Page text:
Just When I Thought I Was Out ... They Pull Me Back In
Can we please retire the phrase "jump the shark"? It started as a specific term for a specific moment in the life cycle of a television show - the point of no return, the moment when a show is lost to its downhill slide - and has gradually turned into a general term thrown out to describe any episode, or series of episodes, that isn't up to snuff. So this season of Lost, which has been generally mediocre and went through a stretch of truly terrible episodes, first sparked debates about whether the show had gone shark-jumping, and then - once things got a little better - about whether it was possible to "un-jump the shark", which is like debating whether you can return from the, um, point of no return.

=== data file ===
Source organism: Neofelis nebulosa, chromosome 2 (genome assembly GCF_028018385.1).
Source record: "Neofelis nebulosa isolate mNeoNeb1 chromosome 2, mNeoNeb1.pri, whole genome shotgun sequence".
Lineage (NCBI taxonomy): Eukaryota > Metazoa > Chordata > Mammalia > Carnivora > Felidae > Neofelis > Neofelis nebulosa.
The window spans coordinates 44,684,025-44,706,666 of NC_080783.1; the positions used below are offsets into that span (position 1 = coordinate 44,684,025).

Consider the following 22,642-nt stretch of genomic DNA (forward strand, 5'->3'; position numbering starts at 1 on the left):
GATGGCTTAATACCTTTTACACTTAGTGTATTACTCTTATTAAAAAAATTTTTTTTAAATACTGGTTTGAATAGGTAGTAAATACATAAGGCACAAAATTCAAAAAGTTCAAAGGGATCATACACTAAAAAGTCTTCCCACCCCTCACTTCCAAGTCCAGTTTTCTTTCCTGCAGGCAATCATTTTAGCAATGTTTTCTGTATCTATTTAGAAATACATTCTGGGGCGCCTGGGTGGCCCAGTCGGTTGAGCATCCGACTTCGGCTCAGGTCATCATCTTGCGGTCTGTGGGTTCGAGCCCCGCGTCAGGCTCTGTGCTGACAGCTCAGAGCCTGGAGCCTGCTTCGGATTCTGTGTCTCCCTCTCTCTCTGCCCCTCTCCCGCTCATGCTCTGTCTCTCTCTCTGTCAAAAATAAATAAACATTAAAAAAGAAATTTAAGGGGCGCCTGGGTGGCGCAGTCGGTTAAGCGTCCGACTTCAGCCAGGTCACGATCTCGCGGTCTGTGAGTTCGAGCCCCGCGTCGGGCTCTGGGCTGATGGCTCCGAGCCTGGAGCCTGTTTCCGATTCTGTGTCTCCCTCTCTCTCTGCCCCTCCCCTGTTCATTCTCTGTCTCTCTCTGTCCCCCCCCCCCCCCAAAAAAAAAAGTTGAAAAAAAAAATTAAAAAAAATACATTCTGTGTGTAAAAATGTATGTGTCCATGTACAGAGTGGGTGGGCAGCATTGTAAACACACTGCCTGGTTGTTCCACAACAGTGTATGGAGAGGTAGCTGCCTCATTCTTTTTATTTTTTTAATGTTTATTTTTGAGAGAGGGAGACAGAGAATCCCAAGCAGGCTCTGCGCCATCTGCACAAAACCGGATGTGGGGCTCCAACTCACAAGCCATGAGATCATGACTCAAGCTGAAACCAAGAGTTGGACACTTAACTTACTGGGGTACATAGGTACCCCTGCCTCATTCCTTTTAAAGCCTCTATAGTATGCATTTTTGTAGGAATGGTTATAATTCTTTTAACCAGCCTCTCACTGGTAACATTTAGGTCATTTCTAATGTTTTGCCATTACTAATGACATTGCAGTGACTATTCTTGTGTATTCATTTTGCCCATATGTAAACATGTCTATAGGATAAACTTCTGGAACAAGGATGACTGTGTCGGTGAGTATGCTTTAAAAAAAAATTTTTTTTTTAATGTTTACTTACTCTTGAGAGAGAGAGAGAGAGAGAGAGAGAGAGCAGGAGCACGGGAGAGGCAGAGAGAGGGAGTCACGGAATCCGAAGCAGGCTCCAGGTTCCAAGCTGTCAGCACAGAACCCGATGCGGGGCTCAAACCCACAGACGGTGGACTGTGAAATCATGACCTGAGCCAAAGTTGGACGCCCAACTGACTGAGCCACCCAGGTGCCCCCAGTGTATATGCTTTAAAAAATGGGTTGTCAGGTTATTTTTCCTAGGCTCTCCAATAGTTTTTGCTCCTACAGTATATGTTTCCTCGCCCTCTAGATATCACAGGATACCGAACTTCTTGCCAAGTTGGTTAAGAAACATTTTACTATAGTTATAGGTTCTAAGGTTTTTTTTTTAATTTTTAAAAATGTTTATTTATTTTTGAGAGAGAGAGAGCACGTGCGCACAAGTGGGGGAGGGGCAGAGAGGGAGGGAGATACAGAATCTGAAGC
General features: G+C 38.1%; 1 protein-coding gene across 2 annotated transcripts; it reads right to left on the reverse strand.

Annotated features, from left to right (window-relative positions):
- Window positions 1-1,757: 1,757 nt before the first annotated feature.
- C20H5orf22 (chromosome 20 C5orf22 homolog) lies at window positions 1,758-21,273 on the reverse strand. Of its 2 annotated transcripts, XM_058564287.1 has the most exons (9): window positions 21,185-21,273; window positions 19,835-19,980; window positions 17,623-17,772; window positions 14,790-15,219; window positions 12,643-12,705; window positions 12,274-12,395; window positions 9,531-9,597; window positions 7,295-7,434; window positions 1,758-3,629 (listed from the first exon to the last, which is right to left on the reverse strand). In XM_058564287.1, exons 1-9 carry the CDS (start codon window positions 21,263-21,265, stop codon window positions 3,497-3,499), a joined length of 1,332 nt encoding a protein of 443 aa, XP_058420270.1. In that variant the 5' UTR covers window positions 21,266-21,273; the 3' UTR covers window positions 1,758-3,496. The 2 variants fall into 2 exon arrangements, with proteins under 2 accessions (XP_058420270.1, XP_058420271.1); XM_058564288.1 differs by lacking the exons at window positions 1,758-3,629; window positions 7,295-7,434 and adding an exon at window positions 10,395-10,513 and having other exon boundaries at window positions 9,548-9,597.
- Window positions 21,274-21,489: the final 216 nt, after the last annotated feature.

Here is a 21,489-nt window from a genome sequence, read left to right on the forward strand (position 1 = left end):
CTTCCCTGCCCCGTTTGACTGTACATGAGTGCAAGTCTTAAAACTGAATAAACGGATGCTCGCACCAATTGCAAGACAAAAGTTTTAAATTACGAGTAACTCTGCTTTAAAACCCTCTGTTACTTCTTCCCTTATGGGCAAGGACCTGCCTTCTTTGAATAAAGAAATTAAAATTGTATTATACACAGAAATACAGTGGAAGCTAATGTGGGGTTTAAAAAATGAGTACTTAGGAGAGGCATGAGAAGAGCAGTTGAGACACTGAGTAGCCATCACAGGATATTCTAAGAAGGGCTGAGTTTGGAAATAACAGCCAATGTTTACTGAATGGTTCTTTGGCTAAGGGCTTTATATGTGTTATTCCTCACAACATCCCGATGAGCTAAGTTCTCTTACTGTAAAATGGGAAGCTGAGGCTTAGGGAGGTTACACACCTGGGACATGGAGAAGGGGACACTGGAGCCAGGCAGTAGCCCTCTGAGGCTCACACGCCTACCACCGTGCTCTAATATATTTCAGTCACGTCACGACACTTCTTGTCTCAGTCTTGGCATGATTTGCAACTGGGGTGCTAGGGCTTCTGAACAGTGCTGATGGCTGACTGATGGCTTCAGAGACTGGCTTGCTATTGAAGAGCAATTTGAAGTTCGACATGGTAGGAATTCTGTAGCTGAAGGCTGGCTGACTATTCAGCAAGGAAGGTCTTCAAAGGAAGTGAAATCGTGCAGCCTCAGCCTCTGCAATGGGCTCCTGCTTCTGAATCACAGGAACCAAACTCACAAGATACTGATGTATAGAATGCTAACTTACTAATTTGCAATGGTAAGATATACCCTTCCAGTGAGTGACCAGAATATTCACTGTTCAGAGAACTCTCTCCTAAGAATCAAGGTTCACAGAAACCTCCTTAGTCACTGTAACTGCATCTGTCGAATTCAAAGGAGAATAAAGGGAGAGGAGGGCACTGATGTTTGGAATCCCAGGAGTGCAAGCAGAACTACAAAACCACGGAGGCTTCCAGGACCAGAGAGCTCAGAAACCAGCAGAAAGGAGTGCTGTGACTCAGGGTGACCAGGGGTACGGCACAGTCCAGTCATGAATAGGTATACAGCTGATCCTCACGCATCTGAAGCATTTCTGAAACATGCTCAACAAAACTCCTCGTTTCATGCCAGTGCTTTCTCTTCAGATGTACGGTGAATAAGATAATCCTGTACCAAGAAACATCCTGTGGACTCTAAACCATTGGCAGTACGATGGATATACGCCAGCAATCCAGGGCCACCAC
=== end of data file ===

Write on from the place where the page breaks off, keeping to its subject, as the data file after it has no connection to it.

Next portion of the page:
This is all by way of saying that last night's episode of Lost was really good, as were several episodes before it, and if you've given up on the show you might consider giving it another chance. Basically, it's clear that the creators had an overall arc in mind for this season, but didn't have enough good material within the arc to fill out the full twenty-four episodes, and found themselves spinning their wheels for long stretches. (Andrew Dignan discussed this problem here, pointing out that the shorter seasons on HBO often make those shows feel tighter and less bloated.) This required pointless flashbacks and enormously frustrating sequences where characters deliberately avoided pursuing leads and asking questions that any normal human beings in their situation would jump all over. It was bad, bad, bad. But it wasn't irreversibly bad, and for the last few episodes it's been at least partially reversed, and the series is interesting again. I hope it stays that way, but if it starts going downhill again - which is perfectly likely - I hope that we can stop talking about whether Lost has jumped, un-jumped, re-jumped or de-jumped, and just talk about where it went wrong and whether it can get better again.